Don’t expect any joke to work for every audience, ever. Your audience exists on a bell curve. Some people won’t laugh because they lack key information. Others won’t laugh because they have too much information – maybe they’ve heard the joke before. Your target is always the BFM, or Big Fat Middle.
Did you know that you can tune a joke? You can, just by adding or subtracting information. This is how you turn a joke that doesn’t work into one that does. And this is why it’s so great to write jokes that don’t work: They form a bridge to jokes that kill. In The Comic Toolbox, I called these things jokoids, a term that has stood the test of time but is still not recognized by my spellcheck as a real word.
Okay, kids, go play tombstone. I’ll wait here.
How did you go about solving this problem? Did you think about your attributes, things that your friends make fun of about you? That would be fertile ground for tombstone jokes. Did you just cast your mind about at random? Did you visualize? The reason I’m asking these questions is to help you look at your process.
As you grow your game you want to keep a good eye on your process. Ask yourself over and over again, How did I do that? How did I solve that problem? What tools did I use? That’s the heart of good creative practice. It works for jokes; it works for everything. So when you’re writing jokes, or writing everything, you should always be thinking about two things: your creative solutions; and how you arrived at them.
To write a successful joke is to solve a certain problem: How can I convey information in such a way as to make people laugh?
Sounds pretty dry when you put it that way. But that’s the stated problem, and it turns out that the better you get at stating your problem, the better you get at solving it.
The problem-solving goal here would seem to be self-evident: You want people to laugh at your tombstone. But there’s more to it than that, because what do you want them to laugh at? The frailty of human existence? The dumbass way you died? Some aspect of your personality that they know and understand? Some aspect of them that you’d like to make fun of? Those are four different targets you can hit, and you will hit all of them more easily when you see them more clearly.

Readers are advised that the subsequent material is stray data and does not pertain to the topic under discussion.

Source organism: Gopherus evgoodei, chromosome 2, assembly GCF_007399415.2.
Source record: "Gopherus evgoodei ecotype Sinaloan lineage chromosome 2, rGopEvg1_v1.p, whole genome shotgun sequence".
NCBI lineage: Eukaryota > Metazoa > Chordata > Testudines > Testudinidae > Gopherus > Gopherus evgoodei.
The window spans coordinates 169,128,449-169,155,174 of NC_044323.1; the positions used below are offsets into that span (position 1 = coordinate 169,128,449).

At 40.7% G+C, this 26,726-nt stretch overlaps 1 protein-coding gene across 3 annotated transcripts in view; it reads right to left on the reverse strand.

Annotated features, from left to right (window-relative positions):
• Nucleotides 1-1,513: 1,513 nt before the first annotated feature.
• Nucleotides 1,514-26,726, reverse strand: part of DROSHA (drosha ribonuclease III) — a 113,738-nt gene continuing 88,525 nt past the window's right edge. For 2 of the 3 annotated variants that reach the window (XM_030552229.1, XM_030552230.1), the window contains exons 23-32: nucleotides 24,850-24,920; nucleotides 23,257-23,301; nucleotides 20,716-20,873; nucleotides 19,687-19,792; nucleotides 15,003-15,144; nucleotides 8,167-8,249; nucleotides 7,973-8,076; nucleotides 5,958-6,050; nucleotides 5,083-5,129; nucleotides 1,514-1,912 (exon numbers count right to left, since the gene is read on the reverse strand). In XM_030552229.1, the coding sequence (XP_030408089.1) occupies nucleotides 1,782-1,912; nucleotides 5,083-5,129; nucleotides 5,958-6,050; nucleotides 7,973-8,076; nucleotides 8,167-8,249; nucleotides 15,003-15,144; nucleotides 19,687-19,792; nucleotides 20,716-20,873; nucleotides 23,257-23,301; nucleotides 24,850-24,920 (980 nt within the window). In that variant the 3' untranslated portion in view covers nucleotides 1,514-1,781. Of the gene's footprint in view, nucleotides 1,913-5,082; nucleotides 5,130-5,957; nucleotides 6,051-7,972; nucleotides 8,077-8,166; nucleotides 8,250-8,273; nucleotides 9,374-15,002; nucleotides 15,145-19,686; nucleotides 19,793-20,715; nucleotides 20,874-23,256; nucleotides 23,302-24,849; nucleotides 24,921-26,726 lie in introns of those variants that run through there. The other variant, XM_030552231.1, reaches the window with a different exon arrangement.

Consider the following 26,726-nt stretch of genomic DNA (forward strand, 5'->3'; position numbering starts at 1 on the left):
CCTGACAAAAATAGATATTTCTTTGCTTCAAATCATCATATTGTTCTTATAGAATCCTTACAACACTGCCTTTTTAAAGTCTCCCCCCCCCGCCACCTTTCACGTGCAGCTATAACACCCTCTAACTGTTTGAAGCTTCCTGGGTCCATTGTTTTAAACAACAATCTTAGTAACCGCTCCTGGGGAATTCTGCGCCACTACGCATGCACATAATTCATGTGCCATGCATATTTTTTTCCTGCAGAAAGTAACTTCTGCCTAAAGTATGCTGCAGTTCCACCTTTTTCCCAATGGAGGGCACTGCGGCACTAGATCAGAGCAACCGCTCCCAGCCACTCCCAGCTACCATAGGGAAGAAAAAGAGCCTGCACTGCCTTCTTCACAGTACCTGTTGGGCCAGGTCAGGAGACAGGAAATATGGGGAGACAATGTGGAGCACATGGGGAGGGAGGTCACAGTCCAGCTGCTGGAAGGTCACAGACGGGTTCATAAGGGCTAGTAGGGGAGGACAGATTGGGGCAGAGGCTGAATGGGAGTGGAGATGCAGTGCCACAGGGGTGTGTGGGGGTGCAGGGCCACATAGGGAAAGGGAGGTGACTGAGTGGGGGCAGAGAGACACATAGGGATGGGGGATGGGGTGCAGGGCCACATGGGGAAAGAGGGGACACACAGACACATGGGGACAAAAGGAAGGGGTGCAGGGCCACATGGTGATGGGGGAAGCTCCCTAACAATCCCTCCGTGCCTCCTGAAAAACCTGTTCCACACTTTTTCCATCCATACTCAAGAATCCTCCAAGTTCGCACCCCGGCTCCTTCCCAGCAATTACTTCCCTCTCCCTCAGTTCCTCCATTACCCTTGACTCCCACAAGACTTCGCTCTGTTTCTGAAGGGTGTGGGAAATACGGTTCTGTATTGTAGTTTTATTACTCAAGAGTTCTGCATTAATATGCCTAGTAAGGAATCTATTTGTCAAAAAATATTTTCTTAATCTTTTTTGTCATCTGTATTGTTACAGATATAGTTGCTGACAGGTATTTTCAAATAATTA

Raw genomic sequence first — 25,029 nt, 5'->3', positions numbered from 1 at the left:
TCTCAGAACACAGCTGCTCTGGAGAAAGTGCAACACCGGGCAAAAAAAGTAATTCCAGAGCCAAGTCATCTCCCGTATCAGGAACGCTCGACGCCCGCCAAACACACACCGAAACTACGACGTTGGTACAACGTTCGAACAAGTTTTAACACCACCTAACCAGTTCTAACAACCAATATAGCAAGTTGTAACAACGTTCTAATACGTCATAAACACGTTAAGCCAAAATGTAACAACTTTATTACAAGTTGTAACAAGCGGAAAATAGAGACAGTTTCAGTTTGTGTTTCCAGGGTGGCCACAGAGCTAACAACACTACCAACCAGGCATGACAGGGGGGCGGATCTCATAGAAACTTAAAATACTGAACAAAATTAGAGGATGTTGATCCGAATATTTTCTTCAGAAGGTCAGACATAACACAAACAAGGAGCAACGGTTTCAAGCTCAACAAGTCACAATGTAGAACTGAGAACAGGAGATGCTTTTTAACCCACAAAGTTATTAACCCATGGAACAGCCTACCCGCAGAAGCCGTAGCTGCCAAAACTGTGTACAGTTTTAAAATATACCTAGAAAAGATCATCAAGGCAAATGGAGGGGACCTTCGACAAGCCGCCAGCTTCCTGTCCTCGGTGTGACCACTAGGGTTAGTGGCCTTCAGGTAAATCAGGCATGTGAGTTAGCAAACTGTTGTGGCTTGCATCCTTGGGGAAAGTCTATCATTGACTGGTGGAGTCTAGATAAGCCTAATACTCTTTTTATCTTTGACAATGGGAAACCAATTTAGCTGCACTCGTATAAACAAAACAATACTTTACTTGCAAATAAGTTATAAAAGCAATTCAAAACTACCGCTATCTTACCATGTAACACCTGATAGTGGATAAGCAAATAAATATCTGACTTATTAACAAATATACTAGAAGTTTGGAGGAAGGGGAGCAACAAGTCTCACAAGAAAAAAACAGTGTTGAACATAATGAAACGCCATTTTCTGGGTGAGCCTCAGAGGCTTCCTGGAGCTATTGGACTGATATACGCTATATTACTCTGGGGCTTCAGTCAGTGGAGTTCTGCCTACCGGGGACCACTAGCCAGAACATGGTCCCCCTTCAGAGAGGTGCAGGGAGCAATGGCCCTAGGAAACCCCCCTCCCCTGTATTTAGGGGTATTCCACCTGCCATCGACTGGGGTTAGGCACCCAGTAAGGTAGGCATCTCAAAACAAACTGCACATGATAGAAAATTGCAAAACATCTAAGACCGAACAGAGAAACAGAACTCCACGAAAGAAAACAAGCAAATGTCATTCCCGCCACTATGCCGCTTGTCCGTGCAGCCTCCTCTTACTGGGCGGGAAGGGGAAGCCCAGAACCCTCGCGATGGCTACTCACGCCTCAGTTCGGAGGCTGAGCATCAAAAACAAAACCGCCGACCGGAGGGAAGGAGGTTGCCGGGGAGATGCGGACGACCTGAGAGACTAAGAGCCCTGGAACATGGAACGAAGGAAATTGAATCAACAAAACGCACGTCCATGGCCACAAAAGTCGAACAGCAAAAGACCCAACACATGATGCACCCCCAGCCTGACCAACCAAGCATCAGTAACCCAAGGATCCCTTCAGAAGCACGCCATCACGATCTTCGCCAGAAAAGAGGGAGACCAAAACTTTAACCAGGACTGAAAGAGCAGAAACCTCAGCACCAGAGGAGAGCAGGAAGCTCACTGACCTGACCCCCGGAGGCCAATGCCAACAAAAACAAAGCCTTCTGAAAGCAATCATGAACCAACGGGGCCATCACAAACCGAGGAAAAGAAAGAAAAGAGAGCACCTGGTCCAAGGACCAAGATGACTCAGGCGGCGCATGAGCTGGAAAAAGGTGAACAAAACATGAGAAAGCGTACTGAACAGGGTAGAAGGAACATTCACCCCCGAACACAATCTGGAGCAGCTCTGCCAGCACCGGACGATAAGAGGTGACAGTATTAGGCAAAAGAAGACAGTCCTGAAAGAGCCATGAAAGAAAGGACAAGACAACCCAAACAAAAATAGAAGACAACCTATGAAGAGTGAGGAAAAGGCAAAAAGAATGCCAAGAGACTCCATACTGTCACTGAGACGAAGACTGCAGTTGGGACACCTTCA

So just be clear in your thinking. Know what problem you’re trying to solve, and then apply different strategies for solving it.
For instance, suppose I wanted to make a tombstone joke about my lifelong obsession with poker. That’s the target, now here comes a strategy: Use a comic filter. I’m going to call poker my comic filter for this joke and then I’m just going to look at my tombstone through it. What do I see? A discarded poker hand and the words, “I fold.”
Try that strategy. Pick a comic filter, something about you that is prominent and strong, and look at your tombstone through it.
Your head will explode. Once you start looking at the world through comic filters, your head will literally explode. Pieces of it will be found for miles around.
Here’s a strong comic filter: taboo. It’s strong because (this is me quoting me now), “Comedy begins where tolerance ends.” Find the place where people start to get edgy, and you’ll find the funny. Why? Because they’re all storing tension. They’re nervous about you being taboo. Where are you going with this? How far will you go? What if you go too far? They’re holding their breath. Your goal – here we go goal-setting again – is to release all that stored tension explosively, in the form of a laugh.
See how great this is? Instead of just randomly casting around for the funny (and all the time worrying we can’t find it), we can just ask the question, “What would be taboo right here?”
Well, right here on a tombstone, taboo would be just telling the truth: “You’re going to die, too.” Ah-ha, yes, taboo, but not yet funny. Right now it’s a jokoid (damn you spellcheck!) but if we make it less obvious, more oblique, we can tune this joke until it works.